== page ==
If you enjoy reading mysteries and thrillers/suspense this marvelous husband/wife writing team and their stories may be just what you were looking for!!
Can you tell us a little bit about yourself? Clifford Rush is the pen name of husband-wife writing team Dave and Alisa Clifford. We’ve known each other since we were 14-years-old and tend to do everything together.
How long have you been writing and what inspired you to begin writing? Alisa has been writing for decades and Dave has been opinionated even longer. She’s 1st Writer and he’s 1st Editor.
What is the last book you read? Alisa: On Treason’s Trail. This Kalieri Tale has a detective mage which makes for a great fantasy-mystery plot. Dave: Civilian Warriors by Erik Prince.
Which writers inspire you? Alisa: The Apostle Paul (brilliant writing), Tami Hoag (character), Brad Thor (action), …and so many others. Dave: Mark Bowden. He does an amazing job of sharing the struggles, triumphs and lives of real people in real events.
Where did you get the idea for your Metcalf Cade Trilogy? Sitting in the hot tub. It’s one of the best places to ponder “what if?”
Can you tell us something about the story? No Eye Has Seen is the first installment of the trilogy. It is a mystery short story about two sisters Natasha and Natalie Jackson. They share a secret. Someone is willing to kill for it. Detective Metcalf must solve a young woman’s murder using unexpected clues in order to keep a six-year-old girl safe.
Who do you think will like reading your book and what other novels do you think are similar to it? Great question. It can be tough to know which new author to try. Here are a few:
- Dan Brown’s The Da Vinci Code
- The Left Behind series by LaHaye and Jenkins
- Mary Higgins Clark mysteries
Also, check out the “If You Like” section of our web site for more suggestions
Are you working on a new book or story at the moment? Our current work is the Metcalf Cade Trilogy, which consists of:
- No Eye Has Seen – a short story about one of Detective Metcalf’s first murder cases
- No Ear Has Heard – a flash piece which introduces Cade, an Israeli Special Forces operator.
- No Mind Has Conceived – a full-length novel where Detective Metcalf and Cade join forces to find a missing senator’s daughter.
Where can people go to read your work and when will it be available? The short story No Eye Has Seen is available now as a Kindle ebook.
Do you have any tips for aspiring authors?
- CREATE A ROUTINE: Even if you can’t write every day, find a way to incorporate some aspect of being a writer into your daily routine.
- CHALLENGE YOURSELF: Always write 1st person? Try third. Think poetry is easy? Write a haiku. Read one writing self-help book every year.
- CONNECT WITH OTHER WRITERS: Check out on-line or in-person writing groups. Join ones that you like. We’ve been involved in many writers’ groups over the years. Currently we belong to Scribophile.com.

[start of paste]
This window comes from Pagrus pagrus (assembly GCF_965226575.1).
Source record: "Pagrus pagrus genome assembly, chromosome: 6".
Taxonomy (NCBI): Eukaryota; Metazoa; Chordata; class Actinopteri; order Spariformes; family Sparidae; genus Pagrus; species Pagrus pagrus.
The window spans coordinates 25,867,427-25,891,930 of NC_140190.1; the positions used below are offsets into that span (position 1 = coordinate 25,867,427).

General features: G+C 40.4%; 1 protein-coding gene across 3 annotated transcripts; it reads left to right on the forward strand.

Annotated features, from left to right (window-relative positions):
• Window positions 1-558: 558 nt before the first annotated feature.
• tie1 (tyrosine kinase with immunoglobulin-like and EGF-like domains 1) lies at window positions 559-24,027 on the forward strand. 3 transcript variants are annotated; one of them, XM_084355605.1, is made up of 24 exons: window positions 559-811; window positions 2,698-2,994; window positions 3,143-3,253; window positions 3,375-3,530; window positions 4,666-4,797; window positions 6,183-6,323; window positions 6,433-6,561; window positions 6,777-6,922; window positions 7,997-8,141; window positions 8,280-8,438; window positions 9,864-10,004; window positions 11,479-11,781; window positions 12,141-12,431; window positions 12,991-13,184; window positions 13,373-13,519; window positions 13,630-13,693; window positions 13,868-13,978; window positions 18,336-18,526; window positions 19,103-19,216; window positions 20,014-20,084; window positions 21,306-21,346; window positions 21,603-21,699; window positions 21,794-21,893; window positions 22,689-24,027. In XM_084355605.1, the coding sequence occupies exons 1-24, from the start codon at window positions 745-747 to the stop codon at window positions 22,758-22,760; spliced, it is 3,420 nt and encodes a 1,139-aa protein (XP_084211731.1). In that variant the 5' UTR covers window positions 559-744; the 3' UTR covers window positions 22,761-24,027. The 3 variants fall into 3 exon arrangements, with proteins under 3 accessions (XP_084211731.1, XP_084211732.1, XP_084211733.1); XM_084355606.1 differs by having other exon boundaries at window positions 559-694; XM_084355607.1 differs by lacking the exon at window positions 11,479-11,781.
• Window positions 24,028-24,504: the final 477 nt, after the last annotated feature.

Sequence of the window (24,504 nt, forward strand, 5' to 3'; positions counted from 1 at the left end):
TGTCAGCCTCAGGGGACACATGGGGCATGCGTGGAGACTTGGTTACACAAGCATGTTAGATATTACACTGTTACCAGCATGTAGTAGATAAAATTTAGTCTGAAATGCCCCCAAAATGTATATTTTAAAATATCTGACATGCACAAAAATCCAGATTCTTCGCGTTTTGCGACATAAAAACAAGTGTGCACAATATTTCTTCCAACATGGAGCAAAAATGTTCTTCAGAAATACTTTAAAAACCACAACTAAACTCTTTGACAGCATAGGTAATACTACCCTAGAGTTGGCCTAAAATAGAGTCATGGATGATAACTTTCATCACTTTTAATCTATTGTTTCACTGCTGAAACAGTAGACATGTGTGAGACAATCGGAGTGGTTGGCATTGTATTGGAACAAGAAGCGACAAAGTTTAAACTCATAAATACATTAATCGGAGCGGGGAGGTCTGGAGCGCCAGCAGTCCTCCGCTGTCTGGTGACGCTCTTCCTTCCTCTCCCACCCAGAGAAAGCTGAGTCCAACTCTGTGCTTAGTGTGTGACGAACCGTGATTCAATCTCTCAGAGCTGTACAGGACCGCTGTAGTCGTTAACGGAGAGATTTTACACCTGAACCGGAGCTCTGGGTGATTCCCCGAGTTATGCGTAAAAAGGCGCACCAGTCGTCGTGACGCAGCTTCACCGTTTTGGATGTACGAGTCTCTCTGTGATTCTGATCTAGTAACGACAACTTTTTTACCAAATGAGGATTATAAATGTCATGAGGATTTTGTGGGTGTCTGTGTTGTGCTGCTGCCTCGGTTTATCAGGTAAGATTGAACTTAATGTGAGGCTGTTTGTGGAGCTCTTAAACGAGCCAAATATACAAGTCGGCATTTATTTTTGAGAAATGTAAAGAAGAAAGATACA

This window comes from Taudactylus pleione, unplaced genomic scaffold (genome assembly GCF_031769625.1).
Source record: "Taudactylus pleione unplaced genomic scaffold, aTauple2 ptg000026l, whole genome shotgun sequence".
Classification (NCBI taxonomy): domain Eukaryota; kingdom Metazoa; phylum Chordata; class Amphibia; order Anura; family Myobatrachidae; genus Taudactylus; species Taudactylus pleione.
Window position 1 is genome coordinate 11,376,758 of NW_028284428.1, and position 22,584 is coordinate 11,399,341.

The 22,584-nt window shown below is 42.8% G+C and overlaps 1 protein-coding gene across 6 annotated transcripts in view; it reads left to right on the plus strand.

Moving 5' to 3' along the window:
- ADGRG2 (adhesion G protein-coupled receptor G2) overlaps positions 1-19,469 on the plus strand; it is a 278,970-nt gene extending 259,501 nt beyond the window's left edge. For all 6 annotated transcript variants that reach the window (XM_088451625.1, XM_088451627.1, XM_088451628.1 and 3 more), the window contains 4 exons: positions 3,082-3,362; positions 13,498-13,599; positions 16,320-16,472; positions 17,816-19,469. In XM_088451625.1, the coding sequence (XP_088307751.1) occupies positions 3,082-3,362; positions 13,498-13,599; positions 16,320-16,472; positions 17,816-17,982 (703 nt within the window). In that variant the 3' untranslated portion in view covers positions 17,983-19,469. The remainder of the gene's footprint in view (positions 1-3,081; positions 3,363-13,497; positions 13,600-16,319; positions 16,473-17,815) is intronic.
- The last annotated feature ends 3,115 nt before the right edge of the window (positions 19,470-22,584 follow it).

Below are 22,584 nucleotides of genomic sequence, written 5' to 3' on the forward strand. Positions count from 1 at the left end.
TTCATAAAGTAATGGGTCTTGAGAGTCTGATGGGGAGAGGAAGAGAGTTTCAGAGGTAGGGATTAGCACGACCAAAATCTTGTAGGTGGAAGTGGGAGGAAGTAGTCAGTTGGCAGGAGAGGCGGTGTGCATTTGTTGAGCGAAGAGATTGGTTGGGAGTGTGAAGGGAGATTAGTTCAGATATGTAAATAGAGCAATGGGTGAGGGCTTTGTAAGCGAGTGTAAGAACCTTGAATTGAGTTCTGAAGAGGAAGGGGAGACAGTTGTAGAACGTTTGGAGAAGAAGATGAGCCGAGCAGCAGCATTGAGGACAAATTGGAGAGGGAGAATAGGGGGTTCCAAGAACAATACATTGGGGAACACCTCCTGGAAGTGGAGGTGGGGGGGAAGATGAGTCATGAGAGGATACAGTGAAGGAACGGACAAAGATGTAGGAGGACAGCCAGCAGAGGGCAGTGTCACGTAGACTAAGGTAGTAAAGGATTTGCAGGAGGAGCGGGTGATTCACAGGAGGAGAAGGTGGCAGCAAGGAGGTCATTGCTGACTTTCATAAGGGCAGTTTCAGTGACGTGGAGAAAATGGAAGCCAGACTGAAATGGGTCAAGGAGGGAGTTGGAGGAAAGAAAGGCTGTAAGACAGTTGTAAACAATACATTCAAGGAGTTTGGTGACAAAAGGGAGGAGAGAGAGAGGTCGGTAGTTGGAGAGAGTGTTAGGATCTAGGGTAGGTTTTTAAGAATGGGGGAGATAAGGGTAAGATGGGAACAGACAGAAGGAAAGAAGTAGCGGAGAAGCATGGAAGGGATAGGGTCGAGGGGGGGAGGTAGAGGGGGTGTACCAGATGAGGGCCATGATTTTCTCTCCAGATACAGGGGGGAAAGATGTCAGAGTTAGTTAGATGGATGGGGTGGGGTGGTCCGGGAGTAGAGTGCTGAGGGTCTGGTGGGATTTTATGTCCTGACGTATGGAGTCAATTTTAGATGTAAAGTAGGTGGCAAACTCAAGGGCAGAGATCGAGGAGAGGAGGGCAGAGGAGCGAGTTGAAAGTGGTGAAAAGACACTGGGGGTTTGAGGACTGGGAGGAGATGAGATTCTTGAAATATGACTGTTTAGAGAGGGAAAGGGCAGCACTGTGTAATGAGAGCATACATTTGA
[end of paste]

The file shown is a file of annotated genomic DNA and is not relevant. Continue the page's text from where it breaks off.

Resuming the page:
Good reviews, mixed reviews, bad reviews – what are your thoughts on each of those? Keep in mind, marketing experts claim there is no such thing as “bad” press. And, truthfully, we all have a unique opinion.
If you review other’s books, what is your approach to reviewing those? We enjoy reviewing stories we love.
PART 1: Blind
Detective John Metcalf studied the lifeless eye. The smoky-quartz orb stared heavenward. No longing. No mercy. No hope. The upward angle was simply nature’s delivery by the Potomac River washing the bloated, beaten corpse into Arlington jurisdiction. The adult black female lay halfway onto her back. What remained of her face aimed toward the bright, beautiful sky.
Who was she? Where had she been when she crossed paths with her killer?
The victim’s second eye socket was empty. Skin, cheek tissue, and muscle were missing. Cut out? Eroded by a chemical agent? The brutal damage exposed part of her jawbone.
She wore a cheap, see-through raincoat, and nothing else. Her walnut skin, marred by a series of knife wounds around her pubic region, distended at least double the young woman’s normal size. Dangling in a twisted, ragged knot at her left wrist, a purple ribbon created a crude bracelet.
What parents, friends, or maybe a boyfriend waited for her?
Metcalf lowered to one knee. Ignoring the pebbles, the damp sand, and an unexpected wave of nausea, he continued the examination. This girl suffered. Even with the skin maceration from water immersion, a deeper wrinkling seemed to be present around her hands and down her right thigh. Burn marks? She was missing her left thumb and the tip of her left ring finger.
Did this young woman have a child somewhere, calling out a forlorn, “Mommy?”
For an instant, the horror of finding his wife Pam like this flashed in his mind, his own ten-year-old son wondering why his mother wasn’t coming home.
Metcalf clamped down his runaway thoughts. He’d seen dead bodies before. Too many for only three years in the homicide division, but none were as abused as this girl.
He reached across his chest and pulled out a pen. Using the tip, he probed the clump at her wrist. It appeared to be a length of yarn. Purple yarn?
He guessed the M.E. would place time of death somewhere in the past three to four days. At least seventy-two hours for the killer to cover tracks, leave town, or worse. In three days, whoever did this might have found another victim.